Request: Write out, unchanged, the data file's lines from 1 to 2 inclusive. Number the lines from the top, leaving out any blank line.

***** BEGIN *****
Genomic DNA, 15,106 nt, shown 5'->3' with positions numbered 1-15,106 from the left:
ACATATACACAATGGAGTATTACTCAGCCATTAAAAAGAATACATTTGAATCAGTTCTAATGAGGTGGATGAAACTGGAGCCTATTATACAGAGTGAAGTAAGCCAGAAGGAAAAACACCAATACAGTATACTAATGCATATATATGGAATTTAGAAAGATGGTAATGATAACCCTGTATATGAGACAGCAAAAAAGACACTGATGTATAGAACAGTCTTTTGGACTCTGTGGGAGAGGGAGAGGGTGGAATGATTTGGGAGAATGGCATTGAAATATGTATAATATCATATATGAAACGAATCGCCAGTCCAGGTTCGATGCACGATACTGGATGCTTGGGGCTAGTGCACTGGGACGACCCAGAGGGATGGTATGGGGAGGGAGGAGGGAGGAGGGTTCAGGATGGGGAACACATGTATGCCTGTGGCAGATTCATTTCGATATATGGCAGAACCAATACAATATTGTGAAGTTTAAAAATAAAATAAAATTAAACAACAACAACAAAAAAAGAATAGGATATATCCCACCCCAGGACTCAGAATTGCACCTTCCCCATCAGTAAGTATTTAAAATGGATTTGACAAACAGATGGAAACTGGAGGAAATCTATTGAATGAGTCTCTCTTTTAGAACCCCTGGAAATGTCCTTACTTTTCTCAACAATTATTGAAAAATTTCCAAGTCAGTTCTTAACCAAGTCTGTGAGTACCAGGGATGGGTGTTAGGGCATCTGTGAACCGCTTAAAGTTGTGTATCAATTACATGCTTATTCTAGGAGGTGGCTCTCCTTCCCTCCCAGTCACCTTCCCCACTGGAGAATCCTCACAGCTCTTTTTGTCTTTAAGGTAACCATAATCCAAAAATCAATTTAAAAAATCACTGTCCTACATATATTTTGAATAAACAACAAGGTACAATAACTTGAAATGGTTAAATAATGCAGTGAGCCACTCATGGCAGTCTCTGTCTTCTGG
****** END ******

Genomic DNA, 15,106 nt, shown 5'->3' with positions numbered 1-15,106 from the left:
ACATATACACAATGGAGTATTACTCAGCCATTAAAAAGAATACATTTGAATCAGTTCTAATGAGGTGGATGAAACTGGAGCCTATTATACAGAGTGAAGTAAGCCAGAAGGAAAAACACCAATACAGTATACTAATGCATATATATGGAATTTAGAAAGATGGTAATGATAACCCTGTATATGAGACAGCAAAAAAGACACTGATGTATAGAACAGTCTTTTGGACTCTGTGGGAGAGGGAGAGGGTGGAATGATTTGGGAGAATGGCATTGAAATATGTATAATATCATATATGAAACGAATCGCCAGTCCAGGTTCGATGCACGATACTGGATGCTTGGGGCTAGTGCACTGGGACGACCCAGAGGGATGGTATGGGGAGGGAGGAGGGAGGAGGGTTCAGGATGGGGAACACATGTATGCCTGTGGCAGATTCATTTCGATATATGGCAGAACCAATACAATATTGTGAAGTTTAAAAATAAAATAAAATTAAACAACAACAACAAAAAAAGAATAGGATATATCCCACCCCAGGACTCAGAATTGCACCTTCCCCATCAGTAAGTATTTAAAATGGATTTGACAAACAGATGGAAACTGGAGGAAATCTATTGAATGAGTCTCTCTTTTAGAACCCCTGGAAATGTCCTTACTTTTCTCAACAATTATTGAAAAATTTCCAAGTCAGTTCTTAACCAAGTCTGTGAGTACCAGGGATGGGTGTTAGGGCATCTGTGAACCGCTTAAAGTTGTGTATCAATTACATGCTTATTCTAGGAGGTGGCTCTCCTTCCCTCCCAGTCACCTTCCCCACTGGAGAATCCTCACAGCTCTTTTTGTCTTTAAGGTAACCATAATCCAAAAATCAATTTAAAAAATCACTGTCCTACATATATTTTGAATAAACAACAAGGTACAATAACTTGAAATGGTTAAATAATGCAGTGAGCCACTCATGGCAGTCTCTGTCTTCTGG